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Top customer reviews
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First of all, who wants to be any kind of version of George Saunders?
Also, I’m pretty sure the majority of millennials have never even heard of George Saunders, probably because he doesn’t publish via Vice/Boost House.
Finally, Matt Rowan is no spring chicken, I’ll tell you that right now.
I don’t know what the word “venerable” means.
Is it like an STD?
Not going to look it up.
The first story is about the rise and fall of an old-timey burger joint, and it doesn’t end well, but I can’t remember why.
These stories are sooooo long.
They’re the kind of stories you’d read in The Paris Review, or maybe McSweeney’s.
Unfortunately, I don’t read the Paris Review.
Plus, I gave up on McSweeney’s years ago.
Come to think, I’ve pretty much given up on everything.
I liked the ending of the second story because (SPOILER ALERT) the main character crashes his car into a Chinese restaurant (it took a while to get there but, boy, what a payoff!).
There’s a lot going on in these stories.
Unfortunately, I’m stupid and can’t keep up with any of it.
Rowan’s funny and his characters are quirky but there’s so much to take in, plot-wise, that the funny characters don’t breathe.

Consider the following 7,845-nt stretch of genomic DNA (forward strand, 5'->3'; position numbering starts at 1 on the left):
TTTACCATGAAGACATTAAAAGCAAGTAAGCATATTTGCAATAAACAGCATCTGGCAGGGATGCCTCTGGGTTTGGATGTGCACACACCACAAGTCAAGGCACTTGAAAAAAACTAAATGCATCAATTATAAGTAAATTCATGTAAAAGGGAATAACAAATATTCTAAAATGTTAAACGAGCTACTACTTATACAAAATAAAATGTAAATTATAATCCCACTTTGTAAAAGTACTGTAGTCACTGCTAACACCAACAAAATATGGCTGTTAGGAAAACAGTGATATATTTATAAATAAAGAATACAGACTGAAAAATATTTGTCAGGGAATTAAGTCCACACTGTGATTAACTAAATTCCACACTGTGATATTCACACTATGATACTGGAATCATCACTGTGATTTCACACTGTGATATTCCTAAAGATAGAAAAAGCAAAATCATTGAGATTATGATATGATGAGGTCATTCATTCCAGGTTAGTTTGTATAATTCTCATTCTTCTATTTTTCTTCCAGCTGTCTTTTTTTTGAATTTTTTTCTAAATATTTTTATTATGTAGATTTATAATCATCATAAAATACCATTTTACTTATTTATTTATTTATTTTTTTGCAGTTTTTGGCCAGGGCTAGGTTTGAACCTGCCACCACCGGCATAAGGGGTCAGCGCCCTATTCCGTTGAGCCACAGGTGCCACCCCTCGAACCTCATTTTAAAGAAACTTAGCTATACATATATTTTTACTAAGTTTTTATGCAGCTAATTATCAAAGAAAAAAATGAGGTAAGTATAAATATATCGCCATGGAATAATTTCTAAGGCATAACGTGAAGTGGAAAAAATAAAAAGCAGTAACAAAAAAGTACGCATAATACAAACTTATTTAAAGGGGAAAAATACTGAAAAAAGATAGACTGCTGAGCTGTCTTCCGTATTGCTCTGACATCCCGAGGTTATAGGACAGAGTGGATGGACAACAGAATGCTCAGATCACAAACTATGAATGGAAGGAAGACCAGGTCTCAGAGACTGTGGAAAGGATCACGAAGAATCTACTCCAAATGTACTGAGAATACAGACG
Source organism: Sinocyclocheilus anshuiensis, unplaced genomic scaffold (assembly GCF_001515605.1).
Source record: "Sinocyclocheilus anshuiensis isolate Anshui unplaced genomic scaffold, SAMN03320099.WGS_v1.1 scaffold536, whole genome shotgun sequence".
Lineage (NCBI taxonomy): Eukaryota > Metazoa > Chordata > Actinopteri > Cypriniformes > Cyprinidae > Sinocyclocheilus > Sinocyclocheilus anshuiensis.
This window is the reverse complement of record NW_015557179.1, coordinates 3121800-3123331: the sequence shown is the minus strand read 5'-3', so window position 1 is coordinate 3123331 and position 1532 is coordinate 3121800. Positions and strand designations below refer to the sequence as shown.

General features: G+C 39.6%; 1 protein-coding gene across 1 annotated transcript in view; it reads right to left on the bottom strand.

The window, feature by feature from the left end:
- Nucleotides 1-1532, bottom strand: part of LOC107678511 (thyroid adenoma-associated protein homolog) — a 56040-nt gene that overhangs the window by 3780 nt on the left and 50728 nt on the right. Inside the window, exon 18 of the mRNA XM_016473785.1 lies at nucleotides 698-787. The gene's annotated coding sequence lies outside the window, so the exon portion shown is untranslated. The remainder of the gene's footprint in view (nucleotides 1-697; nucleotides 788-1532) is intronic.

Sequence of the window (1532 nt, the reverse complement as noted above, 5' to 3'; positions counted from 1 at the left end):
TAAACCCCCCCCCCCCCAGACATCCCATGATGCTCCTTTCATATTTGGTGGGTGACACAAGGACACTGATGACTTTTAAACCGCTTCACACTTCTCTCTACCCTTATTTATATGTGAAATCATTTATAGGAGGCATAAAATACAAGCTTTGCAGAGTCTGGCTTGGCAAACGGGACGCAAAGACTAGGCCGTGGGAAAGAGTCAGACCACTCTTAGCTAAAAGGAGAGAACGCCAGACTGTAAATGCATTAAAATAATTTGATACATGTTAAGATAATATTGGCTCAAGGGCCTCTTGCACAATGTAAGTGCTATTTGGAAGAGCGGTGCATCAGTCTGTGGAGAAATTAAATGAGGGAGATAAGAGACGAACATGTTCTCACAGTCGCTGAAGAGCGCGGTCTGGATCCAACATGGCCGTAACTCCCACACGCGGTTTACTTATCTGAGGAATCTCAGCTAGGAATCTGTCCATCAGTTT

I couldn’t breathe, either.
Rowan’s rambling narrative style suffocated me, which isn’t to say this style is bad because lots of readers need to be suffocated, myself included.
Rowan’s rambling narrative style is kind of like how Donald Barthelme (or maybe Barry Hannah) would write if he were on Adderall, so maybe the comparison to a millennial version of Saunders isn’t too far off; millennials love their Adderall.
There’s a story about a baker whose pastries come to life and murder him (I think).
I think someone drowned in one story (?).
I basically didn’t properly read this book.
Perhaps someday I’ll read it properly.
That doesn’t mean you shouldn’t.
Rowan is handsome, funny, and a wicked talented writer.
That’s all you can hope for in this world: good looks, a sense of humor, and wicked talent.
Rowan’s got this.
It's how Josie and I read the majority of this collection over a road trip because radio kept rehashing Nickelback songs we didn't know and Loverboy's Working for the Weekend. It ended up being a great decision even if Matt Rowan's athletic grammar is not always your friend, because it blew up every little detail and subtleties of his storytelling and the man is influenced by the American avant-garde so details and subtleties there are, as Yoda would say.
My favorite stories were Infant Flight and The Bureau of Everything Fitting Into Its Rightful Place, which are patient and rewarding pieces that not only obfuscate their original meaning, but that expand upon it and reveal more ambitious aims as they go along. Not that many people will read these challenging little puzzles in this day and age, but it's a shame because Matt Rowan cares about tangibly to his readers lives, probably more than the readers care about getting something from their books.